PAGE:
We were up early and down to breakfast around 7:30 AM. The Mother’s Day brunch was being laid out, and we were invited to take whatever we wanted. Every sort of breakfast item was available, so we ate heartily. After breakfast, we walked a few blocks up the hill to a different train station – Rorschach Stadt – to catch a Thurbo for St. Gallen. This would be the last day for us to use our Swiss Passes, and they were valid for the Thurbo trains and for the boats on Lake Constance (Bodensee). We arrived in St. Gallen at 9:20 and had planned on spending a couple of hours there. That turned out to be about the right amount of time. We walked from the train station to the Cathedral and went inside to catch the last part of a Sunday morning mass. The ceiling of the baroque Cathedral was unusually dark, and we weren’t sure if it was intentionally painted that way or soiled from soot over the years. The final hymn was “All Glory, Laud and Honor”, sung in German of course. The organ was very bright and beautiful. We then went to the Cathedral Library and paid a small entrance fee to see their collection of very old volumes. The main room was two stories high, with books locked behind grates. It was reminiscent of the Trinity College library in Dublin, especially since several illuminated manuscripts were on display, some of which were Celtic in appearance. The Celtic influence was probably due to St. Gallen, who was apparently an Irish missionary to this part of Europe around 600 AD. We had to slip felt booties over our shoes prior to entering, and the interesting inlaid floor creaked as we shuffled through the room.

Back at the St. Gallen train station, we caught the 11:31 train to Kreuzlingen Hafen, arriving there at 12:24. We bought some things for lunch at a shop as we walked to the dock where we would find the boat for Mainau Island. The boat departed around 1 PM and passed by Konstanz as it made its way to the east side of the island. The trip lasted only about 15 or 20 minutes.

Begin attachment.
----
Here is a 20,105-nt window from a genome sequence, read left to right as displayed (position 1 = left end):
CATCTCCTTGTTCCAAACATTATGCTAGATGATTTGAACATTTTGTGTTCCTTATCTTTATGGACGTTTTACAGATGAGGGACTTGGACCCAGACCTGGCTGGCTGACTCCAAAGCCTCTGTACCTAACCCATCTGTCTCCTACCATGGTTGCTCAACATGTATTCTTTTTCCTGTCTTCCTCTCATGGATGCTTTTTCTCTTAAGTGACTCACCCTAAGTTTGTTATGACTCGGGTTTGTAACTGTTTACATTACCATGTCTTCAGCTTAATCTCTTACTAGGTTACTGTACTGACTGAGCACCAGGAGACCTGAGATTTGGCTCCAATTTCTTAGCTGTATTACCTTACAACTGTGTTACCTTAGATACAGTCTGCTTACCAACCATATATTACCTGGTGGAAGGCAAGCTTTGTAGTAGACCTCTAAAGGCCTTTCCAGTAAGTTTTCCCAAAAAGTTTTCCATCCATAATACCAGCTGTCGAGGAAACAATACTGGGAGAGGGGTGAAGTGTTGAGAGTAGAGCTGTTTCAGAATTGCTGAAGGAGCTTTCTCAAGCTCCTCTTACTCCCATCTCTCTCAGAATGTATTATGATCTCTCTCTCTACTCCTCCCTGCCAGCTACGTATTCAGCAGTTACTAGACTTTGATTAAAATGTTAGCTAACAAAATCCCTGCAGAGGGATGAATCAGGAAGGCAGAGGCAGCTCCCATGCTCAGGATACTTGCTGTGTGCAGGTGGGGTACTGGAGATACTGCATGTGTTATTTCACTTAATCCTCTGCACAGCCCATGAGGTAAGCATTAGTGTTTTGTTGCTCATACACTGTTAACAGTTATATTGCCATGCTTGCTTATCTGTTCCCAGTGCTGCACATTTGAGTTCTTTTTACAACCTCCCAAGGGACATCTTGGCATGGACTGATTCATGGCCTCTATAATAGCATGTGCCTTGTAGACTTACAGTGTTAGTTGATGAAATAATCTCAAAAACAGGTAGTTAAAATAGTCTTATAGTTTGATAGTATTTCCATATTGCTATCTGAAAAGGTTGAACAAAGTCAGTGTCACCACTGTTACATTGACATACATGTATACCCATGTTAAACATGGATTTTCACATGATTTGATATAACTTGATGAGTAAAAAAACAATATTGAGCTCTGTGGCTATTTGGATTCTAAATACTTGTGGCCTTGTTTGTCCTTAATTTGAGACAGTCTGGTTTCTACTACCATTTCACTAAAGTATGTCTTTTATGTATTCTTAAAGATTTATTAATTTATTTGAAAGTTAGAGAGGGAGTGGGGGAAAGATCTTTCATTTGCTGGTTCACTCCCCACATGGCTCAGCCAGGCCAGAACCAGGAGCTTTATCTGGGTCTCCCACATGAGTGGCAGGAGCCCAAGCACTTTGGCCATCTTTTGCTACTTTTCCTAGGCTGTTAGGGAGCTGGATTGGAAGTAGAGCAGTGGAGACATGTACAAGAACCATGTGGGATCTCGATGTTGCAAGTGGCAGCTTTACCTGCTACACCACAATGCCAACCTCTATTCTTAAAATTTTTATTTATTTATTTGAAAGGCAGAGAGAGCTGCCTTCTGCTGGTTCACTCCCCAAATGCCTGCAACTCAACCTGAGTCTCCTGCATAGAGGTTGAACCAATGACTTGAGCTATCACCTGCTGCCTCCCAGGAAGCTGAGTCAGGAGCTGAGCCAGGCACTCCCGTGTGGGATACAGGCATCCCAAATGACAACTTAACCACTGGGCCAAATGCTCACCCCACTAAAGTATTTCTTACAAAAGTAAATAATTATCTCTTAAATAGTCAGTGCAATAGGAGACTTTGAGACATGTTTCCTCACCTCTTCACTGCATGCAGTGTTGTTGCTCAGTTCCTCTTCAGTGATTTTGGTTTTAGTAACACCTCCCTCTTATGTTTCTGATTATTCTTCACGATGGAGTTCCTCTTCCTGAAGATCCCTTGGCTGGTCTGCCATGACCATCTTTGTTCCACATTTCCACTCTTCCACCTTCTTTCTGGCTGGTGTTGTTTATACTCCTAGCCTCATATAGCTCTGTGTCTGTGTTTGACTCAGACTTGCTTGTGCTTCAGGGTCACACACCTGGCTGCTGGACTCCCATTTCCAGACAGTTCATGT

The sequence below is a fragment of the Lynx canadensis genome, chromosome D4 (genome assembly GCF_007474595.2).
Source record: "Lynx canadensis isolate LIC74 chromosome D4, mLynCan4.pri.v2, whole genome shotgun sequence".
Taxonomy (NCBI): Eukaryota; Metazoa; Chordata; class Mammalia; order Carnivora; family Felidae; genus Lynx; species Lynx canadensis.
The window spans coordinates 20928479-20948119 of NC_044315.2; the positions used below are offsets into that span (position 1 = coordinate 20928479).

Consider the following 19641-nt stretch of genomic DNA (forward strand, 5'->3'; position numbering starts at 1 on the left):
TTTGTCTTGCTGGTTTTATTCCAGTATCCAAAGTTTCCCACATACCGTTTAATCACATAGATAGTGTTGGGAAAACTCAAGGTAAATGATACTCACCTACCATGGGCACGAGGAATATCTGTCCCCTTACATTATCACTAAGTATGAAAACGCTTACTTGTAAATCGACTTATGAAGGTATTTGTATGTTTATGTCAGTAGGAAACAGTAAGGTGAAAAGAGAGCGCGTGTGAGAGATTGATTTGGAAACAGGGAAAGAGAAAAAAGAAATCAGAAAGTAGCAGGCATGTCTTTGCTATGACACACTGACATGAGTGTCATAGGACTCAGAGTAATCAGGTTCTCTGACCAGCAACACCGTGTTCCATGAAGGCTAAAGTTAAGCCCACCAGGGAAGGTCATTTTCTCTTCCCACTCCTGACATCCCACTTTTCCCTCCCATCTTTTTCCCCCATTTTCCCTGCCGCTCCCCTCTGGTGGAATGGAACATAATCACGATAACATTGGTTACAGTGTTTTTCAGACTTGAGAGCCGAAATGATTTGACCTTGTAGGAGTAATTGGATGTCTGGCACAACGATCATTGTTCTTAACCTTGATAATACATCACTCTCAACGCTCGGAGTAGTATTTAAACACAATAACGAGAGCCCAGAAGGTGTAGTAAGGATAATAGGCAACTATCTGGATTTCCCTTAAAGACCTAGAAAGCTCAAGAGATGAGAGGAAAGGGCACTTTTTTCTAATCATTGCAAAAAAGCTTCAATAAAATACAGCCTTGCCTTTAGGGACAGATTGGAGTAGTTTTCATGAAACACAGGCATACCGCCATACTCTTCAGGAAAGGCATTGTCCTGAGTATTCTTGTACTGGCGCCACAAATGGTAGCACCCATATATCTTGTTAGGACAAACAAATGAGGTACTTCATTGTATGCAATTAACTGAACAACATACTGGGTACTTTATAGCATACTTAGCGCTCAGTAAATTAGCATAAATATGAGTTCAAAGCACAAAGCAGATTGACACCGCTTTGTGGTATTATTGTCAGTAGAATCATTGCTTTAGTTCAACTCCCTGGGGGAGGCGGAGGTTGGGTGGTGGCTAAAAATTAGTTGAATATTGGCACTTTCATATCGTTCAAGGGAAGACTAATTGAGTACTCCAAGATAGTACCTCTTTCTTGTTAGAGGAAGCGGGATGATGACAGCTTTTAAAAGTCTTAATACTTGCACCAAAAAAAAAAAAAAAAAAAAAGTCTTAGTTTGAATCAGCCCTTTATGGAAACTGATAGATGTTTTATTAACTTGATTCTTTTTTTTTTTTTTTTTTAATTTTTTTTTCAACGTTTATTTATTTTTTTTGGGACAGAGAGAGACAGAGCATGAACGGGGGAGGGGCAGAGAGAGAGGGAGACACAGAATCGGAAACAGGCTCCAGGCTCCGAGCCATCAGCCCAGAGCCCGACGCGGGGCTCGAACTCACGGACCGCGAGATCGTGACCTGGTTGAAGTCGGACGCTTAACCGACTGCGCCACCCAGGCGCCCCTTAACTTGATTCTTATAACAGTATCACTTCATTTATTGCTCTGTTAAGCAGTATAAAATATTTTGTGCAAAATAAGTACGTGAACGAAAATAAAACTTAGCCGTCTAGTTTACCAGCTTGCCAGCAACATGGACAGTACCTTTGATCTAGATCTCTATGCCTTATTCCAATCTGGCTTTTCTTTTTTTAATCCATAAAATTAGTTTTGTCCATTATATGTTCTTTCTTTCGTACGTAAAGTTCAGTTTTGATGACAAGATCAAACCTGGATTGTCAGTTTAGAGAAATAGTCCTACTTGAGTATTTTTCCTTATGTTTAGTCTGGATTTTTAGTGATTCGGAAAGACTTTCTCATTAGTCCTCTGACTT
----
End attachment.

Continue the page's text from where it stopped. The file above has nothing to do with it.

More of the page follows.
Once on Mainau, we had to pay an admission fee to visit this micro climate – a tropical paradise – with amazing vegetation, including numerous varieties of rhododendrons, dahlia gardens, palm trees, California redwoods, butterfly house – you name it they got it.

The only problem for us was the walking, uphill to most of the attractions, and the inadequate map they provided didn’t help us get to things easily. The Baron of Baden planted these gardens, and his castle and an interesting chapel are at the highest point of the island. The visit to the island was fabulous and we had a beautiful sunny day, hot in fact.

Instead of taking trains back to Rorschach, we decided it was a lovely day for a cruise, so we returned to Rorschach by boat from Mainau Island. Lake Constance was absolutely delightful and the cruise was an excellent way to cap off Mother’s Day. The trip took 2-1/2 hours and we were back in Rorschach harbor at 6:30 PM. We had dinner at a Chinese restaurant that we had spied the previous day, near our hotel. It was a nice change from wurst and sauerkraut. Debby had curry chicken and I had sweet and sour pork. Back in our hotel room we managed to call our daughter Robin in PA, so she was able to wish her mom a happy Mother’s Day.

Mon - 14 May - Drive to Rothenburg o.d.T.

We were awakened at 5:45 AM by the sound of a train passing by, but we needed to be up because this was going to be a very long travel day. We had to pick up our second rental car in Lindau, Germany, and then visit a few sites before getting to Rothenburg ob der Tauber for the evening. After breakfasting at the hotel and checking out, we were at the Rorschach Hafen train stop by 8 AM. We needed to buy tickets for Lindau but the automated ticket machines would not dispense to locations outside of Switzerland. A sign informed me that I could purchase train tickets at the TI, which was just a block away. It didn’t open until 8:30, but that was fine because the train we wanted was at 9:15. Two tickets cost €20. We had to change trains at the main Rorschach station, which was only one stop away, and again at St. Margarethen, Switzerland. The last train went from St. Margarethen through Bregenz, Austria, and finally into Lindau, arriving there just before 10 AM (3 trains in 3countries, in a 45 min. train ride!) We found a taxi in front of the Lindau station and the driver knew the way to the Avis rental car office at Bregenzer Strasse 27. The paperwork was ready and an Audi A3 diesel was waiting. We were on our way in short order and within 5 minutes we reached the A7 Autobahn.